That's much like me - can't be bothered going out in crappy weather in the middle of winter as it's not really fun. So I wear a Fladen most of the time and it is excellent, have had mine for about 3 years now I think and quite a bit of use and apart from the fact that it is a bit grubby on the yellow bits it is still fine. I haven't washed it as I think it may ruin the waterproofing a bit, but as it is starting to smell like a pair of armoured trousers after the 100 years war, I guess I may have to soon

Haven't been in the water, don't intend to, but if I fall in I have a mobile in an aquapac, and a handheld VHF, and reasonable confidence that the suit will keep me going until help arrives as they claim up to 6hrs survival in 5 deg C water which is about what we have here.

The only significant drawbacks are that it is no good for getting wet in when launching (solution: improve launching technique!) and I wouldn't like to try and swim far in it but that isn't really an issue for me anyway.
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Old 02 November 2010, 06:18   #16
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Hi Actions

Another make to consider in the flotation suit market is the Mullion Aquafloat Classic.....

http://www.chmarine.com/acatalog/Mul...ion_Suits.html

We use (abuse) them extensively in the North Sea for working on deck and manning the FRC's (fast rescue craft).

We changed from Fladen suits which are very good but we found that the Mullions lasted longer under the same arduous conditions they were subjected to.

You should not pay more then 90 pounds for a 'Classic' but when you actually see and use the product, you will find it hard to believe that it can be produced for under 100quid.....very very good quality.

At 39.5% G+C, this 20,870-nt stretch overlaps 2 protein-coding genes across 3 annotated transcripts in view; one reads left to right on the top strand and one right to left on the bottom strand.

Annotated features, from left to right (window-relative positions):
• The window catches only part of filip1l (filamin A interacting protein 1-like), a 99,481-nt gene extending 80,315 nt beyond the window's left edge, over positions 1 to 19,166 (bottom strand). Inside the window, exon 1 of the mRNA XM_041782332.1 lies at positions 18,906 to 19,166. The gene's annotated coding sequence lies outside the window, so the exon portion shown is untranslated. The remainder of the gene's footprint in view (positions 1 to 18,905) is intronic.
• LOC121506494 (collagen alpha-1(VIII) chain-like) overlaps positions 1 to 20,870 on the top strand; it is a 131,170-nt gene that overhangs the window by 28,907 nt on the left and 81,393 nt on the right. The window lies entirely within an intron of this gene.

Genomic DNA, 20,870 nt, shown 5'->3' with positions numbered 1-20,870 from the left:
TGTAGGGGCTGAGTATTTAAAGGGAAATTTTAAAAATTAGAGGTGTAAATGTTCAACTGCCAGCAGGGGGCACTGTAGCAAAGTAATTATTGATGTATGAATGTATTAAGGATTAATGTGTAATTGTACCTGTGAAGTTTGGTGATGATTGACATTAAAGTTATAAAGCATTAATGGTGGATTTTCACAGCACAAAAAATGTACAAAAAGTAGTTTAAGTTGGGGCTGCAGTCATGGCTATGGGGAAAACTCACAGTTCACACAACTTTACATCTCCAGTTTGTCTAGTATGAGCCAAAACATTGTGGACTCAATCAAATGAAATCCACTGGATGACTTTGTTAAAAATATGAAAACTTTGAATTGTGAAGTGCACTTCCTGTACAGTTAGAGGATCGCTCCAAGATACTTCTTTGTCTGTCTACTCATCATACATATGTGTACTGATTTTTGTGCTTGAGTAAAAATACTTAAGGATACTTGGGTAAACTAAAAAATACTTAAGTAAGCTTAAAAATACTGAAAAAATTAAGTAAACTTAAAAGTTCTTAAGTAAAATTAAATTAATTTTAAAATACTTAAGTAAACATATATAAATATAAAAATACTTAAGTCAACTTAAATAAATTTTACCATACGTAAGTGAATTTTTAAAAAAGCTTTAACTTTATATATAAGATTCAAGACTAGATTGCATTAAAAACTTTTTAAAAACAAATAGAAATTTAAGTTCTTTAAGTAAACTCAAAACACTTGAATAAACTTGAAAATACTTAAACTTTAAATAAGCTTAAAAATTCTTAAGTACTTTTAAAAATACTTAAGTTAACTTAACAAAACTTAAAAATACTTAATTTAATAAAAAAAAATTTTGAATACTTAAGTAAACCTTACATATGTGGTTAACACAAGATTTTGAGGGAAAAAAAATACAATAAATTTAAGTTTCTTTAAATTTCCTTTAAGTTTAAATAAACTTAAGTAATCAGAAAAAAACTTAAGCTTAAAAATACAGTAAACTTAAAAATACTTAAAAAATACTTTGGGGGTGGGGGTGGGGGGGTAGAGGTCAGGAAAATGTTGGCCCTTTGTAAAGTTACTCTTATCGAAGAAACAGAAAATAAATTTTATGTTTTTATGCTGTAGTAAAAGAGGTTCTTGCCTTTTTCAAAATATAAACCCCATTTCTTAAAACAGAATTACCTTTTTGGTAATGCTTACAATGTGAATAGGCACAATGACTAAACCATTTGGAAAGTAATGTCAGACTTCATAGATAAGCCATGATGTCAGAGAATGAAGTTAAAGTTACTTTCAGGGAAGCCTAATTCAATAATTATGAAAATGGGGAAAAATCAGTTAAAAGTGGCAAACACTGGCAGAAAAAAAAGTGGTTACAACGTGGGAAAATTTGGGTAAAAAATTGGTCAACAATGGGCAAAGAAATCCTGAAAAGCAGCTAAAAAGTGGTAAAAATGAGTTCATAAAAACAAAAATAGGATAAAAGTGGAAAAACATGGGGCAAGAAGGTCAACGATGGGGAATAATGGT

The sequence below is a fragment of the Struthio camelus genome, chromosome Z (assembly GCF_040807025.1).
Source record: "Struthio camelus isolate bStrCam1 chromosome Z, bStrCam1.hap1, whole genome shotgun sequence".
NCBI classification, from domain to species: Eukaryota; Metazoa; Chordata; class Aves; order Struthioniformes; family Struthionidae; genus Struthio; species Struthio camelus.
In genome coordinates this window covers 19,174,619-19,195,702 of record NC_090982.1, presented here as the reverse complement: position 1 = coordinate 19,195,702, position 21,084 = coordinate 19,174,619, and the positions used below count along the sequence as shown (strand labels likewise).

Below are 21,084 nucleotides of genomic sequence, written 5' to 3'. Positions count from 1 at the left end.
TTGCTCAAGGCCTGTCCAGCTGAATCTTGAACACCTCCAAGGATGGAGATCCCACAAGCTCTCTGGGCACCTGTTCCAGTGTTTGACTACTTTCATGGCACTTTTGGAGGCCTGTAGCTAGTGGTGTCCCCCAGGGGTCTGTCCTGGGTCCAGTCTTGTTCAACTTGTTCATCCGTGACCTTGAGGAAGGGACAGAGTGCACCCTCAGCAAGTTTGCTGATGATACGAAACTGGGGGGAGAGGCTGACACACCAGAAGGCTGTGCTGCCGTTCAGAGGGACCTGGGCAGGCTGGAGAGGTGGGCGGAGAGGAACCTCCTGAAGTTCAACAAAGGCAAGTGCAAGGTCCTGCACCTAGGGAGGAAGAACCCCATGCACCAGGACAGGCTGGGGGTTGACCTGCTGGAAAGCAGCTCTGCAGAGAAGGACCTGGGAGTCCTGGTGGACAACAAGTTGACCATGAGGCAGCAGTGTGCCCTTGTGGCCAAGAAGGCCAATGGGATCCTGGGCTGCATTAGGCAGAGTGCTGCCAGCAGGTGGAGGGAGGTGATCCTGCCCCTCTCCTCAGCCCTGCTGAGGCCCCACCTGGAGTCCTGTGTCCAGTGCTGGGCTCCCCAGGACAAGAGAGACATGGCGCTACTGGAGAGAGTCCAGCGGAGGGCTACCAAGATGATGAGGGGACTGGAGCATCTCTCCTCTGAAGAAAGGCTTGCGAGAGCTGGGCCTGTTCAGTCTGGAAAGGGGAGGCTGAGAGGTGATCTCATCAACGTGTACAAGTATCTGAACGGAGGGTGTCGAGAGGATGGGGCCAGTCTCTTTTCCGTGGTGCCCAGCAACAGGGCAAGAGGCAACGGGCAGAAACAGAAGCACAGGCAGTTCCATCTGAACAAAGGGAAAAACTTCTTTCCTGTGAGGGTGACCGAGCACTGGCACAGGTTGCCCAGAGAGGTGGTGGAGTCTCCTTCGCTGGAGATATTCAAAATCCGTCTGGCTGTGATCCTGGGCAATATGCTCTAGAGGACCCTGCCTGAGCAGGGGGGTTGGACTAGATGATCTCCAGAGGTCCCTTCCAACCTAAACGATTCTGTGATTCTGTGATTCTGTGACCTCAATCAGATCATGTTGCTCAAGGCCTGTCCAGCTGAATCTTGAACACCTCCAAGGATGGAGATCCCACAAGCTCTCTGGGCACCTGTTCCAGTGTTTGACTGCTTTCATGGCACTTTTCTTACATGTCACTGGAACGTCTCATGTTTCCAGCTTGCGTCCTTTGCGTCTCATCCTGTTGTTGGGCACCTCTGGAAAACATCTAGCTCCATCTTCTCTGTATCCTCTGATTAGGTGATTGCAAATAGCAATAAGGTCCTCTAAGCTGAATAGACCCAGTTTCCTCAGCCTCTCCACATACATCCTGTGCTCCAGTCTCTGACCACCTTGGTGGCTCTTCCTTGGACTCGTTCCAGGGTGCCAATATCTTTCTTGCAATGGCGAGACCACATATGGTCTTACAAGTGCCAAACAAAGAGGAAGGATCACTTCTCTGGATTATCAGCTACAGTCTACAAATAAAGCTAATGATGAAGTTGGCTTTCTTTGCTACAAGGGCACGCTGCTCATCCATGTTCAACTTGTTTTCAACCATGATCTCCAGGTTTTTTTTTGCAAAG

Simon
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Old 02 November 2010, 06:21   #17
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That's much like me - can't be bothered going out in crappy weather in the middle of winter as it's not really fun. So I wear a Fladen most of the time and it is excellent, have had mine for about 3 years now I think and quite a bit of use and apart from the fact that it is a bit grubby on the yellow bits it is still fine.
Just looked the Fladen suit up, this could be the way forward i think, within budget and perfect for the wife. mailspeed marine is 105, sound about right?

Many thanks.
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Old 02 November 2010, 06:22   #18
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Hi Actions

Another make to consider in the flotation suit market is the Mullion Aquafloat Classic.....

http://www.chmarine.com/acatalog/Mul...ion_Suits.html

Simon
Cheers Simon, Having a peek now, Matt.
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Old 02 November 2010, 06:26   #19
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Just looked the Fladen suit up, this could be the way forward i think, within budget and perfect for the wife. mailspeed marine is 105, sound about right?

Many thanks.
Ignore that price, just found them cheaper here http://www.cheaplifejackets.co.uk/fl...uits-c-23.html

Thanks.
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Old 02 November 2010, 06:29   #20
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When the family comes out in the Winter on the cold but clear days, they wear their ski suits (as in snow) and thermal layers underneath. They are very warm, splash proof and did not need to buy additional gear. Whilst I know they dont have the floatation attributes, the weather and the actions of the helm, should mean the chances of going in are minimal. Plus lots of people on board to recover them from the water quickly.

If and when I go out on my own, I wear a dry suit with wooly bear underneath.
Steve